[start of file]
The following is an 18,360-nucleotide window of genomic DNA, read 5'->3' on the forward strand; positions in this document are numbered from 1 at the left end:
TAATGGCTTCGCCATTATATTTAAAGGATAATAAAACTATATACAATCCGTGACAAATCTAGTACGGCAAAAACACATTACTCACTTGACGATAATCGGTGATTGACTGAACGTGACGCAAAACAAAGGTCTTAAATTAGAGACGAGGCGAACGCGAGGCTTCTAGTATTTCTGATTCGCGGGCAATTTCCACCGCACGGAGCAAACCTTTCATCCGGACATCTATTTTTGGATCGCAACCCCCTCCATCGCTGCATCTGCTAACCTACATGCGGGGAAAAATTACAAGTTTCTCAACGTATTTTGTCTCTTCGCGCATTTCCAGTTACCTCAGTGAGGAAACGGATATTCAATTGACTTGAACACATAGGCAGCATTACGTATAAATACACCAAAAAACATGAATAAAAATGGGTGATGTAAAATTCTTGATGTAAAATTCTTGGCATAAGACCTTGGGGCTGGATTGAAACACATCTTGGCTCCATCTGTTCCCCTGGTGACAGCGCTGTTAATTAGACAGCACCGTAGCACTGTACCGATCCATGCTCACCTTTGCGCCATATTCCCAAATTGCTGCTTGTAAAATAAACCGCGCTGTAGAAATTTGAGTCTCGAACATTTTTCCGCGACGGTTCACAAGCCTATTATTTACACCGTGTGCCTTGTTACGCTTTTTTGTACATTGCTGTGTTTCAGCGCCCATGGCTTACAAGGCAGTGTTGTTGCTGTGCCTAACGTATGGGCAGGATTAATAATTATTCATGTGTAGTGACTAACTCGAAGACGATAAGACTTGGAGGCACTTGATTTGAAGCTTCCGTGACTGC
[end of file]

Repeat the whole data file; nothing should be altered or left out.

The following is an 18,360-nucleotide window of genomic DNA, read 5'->3' on the forward strand; positions in this document are numbered from 1 at the left end:
TAATGGCTTCGCCATTATATTTAAAGGATAATAAAACTATATACAATCCGTGACAAATCTAGTACGGCAAAAACACATTACTCACTTGACGATAATCGGTGATTGACTGAACGTGACGCAAAACAAAGGTCTTAAATTAGAGACGAGGCGAACGCGAGGCTTCTAGTATTTCTGATTCGCGGGCAATTTCCACCGCACGGAGCAAACCTTTCATCCGGACATCTATTTTTGGATCGCAACCCCCTCCATCGCTGCATCTGCTAACCTACATGCGGGGAAAAATTACAAGTTTCTCAACGTATTTTGTCTCTTCGCGCATTTCCAGTTACCTCAGTGAGGAAACGGATATTCAATTGACTTGAACACATAGGCAGCATTACGTATAAATACACCAAAAAACATGAATAAAAATGGGTGATGTAAAATTCTTGATGTAAAATTCTTGGCATAAGACCTTGGGGCTGGATTGAAACACATCTTGGCTCCATCTGTTCCCCTGGTGACAGCGCTGTTAATTAGACAGCACCGTAGCACTGTACCGATCCATGCTCACCTTTGCGCCATATTCCCAAATTGCTGCTTGTAAAATAAACCGCGCTGTAGAAATTTGAGTCTCGAACATTTTTCCGCGACGGTTCACAAGCCTATTATTTACACCGTGTGCCTTGTTACGCTTTTTTGTACATTGCTGTGTTTCAGCGCCCATGGCTTACAAGGCAGTGTTGTTGCTGTGCCTAACGTATGGGCAGGATTAATAATTATTCATGTGTAGTGACTAACTCGAAGACGATAAGACTTGGAGGCACTTGATTTGAAGCTTCCGTGACTGC